Why it would have been impossible for a T. rex to stick out its tongue
Everything we thought we knew about dinosaur tongues is wrong.
A mouthful of giant, bone-crunching teeth might be the scariest thing about a dinosaur. But there’s something about the image of a wet, waggling Tyrannosaurus tongue that’s particularly disturbing. To our relief, researchers have discovered that most dinosaur tongues—including that of the mighty T. rex—couldn’t waggle much at all.
In a recent study, researchers compared fossilized hyoid bones—a horseshoe-shaped bone that anchors the tongue and supports the opening into your lungs—with those of crocodiles and birds, the closest living relatives to dinosaurs. The study led to some unexpected outcomes, mainly, that most depictions of dino tongues in popular culture are wrong. For some reason (maybe because Tyrannosaurus translates to “tyrant lizard” in Greek), many drawings show dinosaurs with long, lizard-like tongues. But this new research reveals most actually had tongues similar to crocodiles, flat and rooted to the bottom of the mouth.
“The surprising part we found was that most dinosaur hyoid bones are pretty boring,” says Julia Clarke, a paleontologist and co-author of the study published this week in PLOS One. “The evidence really argues for simple, limited tongue movement in most dinosaurs.”
But why think about a slick, fleshy organ if we don’t have to? What’s so great about a tongue, anyway? Without a tongue, we wouldn’t be able to chew, speak or swallow. Frogs rely on their tongues to gulp in air. The okapi, also known as a zebra giraffe, uses its 14-inch long tongue to clean its eyes and strip leaves off trees.
And according to Clarke’s research, there are many more tales an ancient tongue bone can tell, like the origin of flight. Unlike the stubby, simple hyoid bone seen in dinosaurs like the T. rex, researchers found a much more complex structure in pterosaurs—bird-like dinosaurs, or “winged lizards.”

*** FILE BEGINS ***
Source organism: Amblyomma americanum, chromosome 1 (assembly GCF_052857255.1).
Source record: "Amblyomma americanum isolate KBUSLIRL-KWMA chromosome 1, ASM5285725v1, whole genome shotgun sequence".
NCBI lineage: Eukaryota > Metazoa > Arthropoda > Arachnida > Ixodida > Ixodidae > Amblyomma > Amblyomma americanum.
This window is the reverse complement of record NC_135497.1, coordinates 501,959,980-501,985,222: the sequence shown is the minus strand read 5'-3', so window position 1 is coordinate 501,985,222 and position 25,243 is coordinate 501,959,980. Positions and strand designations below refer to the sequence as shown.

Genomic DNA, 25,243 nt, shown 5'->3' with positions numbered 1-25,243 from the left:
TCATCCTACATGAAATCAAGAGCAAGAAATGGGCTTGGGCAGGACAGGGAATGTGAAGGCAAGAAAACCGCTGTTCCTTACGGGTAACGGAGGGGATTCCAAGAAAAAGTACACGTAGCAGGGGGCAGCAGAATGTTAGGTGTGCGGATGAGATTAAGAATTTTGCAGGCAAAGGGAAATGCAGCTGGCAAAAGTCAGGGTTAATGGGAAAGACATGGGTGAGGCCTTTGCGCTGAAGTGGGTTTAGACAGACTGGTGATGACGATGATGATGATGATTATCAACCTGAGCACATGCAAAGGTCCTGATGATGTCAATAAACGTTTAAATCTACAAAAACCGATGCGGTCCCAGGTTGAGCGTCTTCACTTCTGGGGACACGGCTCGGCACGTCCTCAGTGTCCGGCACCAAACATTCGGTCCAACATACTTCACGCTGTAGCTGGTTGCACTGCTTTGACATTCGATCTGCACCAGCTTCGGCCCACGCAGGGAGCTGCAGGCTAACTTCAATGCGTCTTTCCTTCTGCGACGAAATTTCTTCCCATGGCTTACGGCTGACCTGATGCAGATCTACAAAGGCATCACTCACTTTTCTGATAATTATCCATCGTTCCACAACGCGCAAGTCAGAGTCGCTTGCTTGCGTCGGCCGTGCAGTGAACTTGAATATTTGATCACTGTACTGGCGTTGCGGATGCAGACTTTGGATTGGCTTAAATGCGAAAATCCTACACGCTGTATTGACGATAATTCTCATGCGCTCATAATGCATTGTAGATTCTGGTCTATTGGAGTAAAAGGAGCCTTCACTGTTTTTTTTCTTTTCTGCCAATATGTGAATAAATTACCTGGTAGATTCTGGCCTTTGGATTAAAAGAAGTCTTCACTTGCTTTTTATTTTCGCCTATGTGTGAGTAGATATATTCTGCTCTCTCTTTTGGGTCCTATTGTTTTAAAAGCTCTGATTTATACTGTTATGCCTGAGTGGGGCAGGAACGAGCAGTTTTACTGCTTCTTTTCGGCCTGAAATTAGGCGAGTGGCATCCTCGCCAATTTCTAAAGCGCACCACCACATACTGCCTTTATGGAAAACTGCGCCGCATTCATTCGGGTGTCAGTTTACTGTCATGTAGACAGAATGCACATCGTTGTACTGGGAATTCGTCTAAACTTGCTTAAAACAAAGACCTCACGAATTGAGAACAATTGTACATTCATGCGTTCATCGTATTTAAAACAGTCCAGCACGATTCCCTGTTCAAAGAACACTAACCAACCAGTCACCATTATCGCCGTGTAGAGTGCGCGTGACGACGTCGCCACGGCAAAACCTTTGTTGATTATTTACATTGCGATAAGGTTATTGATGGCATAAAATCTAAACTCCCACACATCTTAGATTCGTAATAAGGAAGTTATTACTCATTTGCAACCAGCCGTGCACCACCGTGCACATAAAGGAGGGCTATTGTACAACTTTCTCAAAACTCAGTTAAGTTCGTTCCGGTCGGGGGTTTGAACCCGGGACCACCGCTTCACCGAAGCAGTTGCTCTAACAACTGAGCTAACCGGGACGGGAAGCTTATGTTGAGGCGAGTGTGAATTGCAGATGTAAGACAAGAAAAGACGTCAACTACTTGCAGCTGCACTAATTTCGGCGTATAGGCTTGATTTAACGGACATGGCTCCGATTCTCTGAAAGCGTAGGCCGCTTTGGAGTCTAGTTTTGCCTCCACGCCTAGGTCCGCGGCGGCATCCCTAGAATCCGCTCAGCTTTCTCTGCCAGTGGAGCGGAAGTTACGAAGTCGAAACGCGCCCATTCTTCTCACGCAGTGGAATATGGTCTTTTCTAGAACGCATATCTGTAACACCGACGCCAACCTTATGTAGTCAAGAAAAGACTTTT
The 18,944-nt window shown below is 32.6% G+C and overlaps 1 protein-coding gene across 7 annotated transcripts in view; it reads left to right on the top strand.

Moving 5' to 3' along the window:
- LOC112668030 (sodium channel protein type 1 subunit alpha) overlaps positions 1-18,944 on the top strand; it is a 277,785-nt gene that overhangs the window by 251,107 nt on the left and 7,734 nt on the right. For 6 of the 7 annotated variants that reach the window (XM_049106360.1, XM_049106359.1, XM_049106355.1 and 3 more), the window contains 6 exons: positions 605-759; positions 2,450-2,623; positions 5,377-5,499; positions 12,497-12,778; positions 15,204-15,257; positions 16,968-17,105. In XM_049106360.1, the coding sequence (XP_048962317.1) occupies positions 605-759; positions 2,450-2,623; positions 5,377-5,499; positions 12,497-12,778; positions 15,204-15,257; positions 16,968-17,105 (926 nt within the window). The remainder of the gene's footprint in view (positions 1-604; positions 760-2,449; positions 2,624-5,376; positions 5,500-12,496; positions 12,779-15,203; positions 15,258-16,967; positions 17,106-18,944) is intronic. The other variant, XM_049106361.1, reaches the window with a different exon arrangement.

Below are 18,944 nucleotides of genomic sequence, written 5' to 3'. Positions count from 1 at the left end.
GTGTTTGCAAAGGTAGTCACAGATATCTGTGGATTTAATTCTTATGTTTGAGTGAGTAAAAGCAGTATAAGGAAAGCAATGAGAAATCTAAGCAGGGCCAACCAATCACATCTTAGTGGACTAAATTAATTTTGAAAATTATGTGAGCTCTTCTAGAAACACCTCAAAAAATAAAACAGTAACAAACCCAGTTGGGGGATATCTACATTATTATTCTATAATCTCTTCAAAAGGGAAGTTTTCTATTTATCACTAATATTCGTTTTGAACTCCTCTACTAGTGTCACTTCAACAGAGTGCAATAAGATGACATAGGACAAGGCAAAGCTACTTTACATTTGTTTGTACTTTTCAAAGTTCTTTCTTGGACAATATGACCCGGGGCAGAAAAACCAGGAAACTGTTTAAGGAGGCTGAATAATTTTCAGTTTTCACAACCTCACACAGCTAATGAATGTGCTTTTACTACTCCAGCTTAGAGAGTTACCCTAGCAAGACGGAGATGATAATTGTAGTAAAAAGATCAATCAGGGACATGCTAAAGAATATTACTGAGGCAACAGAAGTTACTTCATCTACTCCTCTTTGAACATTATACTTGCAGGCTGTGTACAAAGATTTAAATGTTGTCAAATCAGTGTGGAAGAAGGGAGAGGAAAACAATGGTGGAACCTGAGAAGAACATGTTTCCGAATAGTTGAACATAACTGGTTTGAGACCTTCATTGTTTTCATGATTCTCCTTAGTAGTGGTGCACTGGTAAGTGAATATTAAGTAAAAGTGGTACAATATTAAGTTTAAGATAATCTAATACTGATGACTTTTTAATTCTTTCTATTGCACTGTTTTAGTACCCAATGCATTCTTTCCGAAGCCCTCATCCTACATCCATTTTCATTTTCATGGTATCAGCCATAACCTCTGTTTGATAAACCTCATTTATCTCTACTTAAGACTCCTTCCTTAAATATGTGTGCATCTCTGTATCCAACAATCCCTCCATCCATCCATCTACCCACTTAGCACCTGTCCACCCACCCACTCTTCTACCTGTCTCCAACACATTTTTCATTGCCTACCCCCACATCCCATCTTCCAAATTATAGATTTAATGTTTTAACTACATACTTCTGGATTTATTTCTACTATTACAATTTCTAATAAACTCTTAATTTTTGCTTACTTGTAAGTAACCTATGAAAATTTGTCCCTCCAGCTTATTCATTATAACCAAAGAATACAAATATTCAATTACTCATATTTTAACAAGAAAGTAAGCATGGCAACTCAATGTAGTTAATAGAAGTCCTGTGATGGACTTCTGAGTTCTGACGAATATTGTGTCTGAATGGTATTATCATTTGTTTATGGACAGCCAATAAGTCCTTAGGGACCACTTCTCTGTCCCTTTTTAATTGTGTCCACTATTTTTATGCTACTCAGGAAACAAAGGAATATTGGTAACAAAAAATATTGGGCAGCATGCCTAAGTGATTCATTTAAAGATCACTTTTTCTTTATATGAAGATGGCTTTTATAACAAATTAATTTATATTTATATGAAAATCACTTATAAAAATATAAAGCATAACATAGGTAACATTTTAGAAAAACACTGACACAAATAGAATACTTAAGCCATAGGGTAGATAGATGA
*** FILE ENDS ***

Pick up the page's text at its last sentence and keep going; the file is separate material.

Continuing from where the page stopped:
The waterfall scene in The Lost World: Jurassic Park shows Julianne Moore getting licked by a T. rex (fast forward to 2:30). We now know such a tongue lick wouldn’t have been possible.
“We wanted to know when this crazy evolvement of tongues from bones happened,” Clarke says. “Only after the origin of flight [in vertebrates] do you get these Olympians of the bony tongue movement.”
If tongues didn’t creep you out before, they probably will now. Yes, that innocent looking tongue in a cheerful, chirping bird has a bone in it. The hyoid bone of today’s birds extends all the way from the back of its throat to the tip of its tongue. It’s this flexible bone that enables birds to stick their tongues all the way out (and maybe even a bit further). Hummingbirds have hyoids that are so long, it actually wraps around the skull and rests in the birds’ nares (aka bird nostrils). When unleashed, a hummingbird’s bony tongue can extend twice the length of its bill.
Noting the same structure in pterosaurs, researchers say it’s likely the evolution of the bony tongue and flying are connected. When arms evolved into wings, flying dinosaurs lost the ability to snatch up prey. Clarke says these advanced tongues could have served as a new means to procure food, a feature also seen in modern day birds.
A T. rex tongue is definitely not comparable to our own puny, pink pokers, but it is similar in its construction, made not of bone, but thick tissue and muscle. Because its hyoid bone is basically two, short rods that sit way back in the throat, the tongue was moored to the bottom of the mouth, making it impossible to fling it free like the flexible, bony tongue of a bird.
There was one oddity in the study Clarke couldn’t explain. Armored dinosaurs—like a stegosaurus or ankylosaurus—also had complex hyoids, even though they were very different animals than winged dinosaurs. Clarke says she’s also unsure what purpose the rooted tongue of a T. rex would have served, but based on observations of crocodiles—which have a similar simple hyoid bone—it had something to do with food. A flat tongue certainly makes sense for a crocodile, which swallows prey whole—a long, bony tongue would probably interfere with that. Or maybe the tongue was always meant to be a landing strip for the bright, blue birds that pick leftover meat out of crocs’ teeth. Either way, tongues can tell us a lot more than we thought.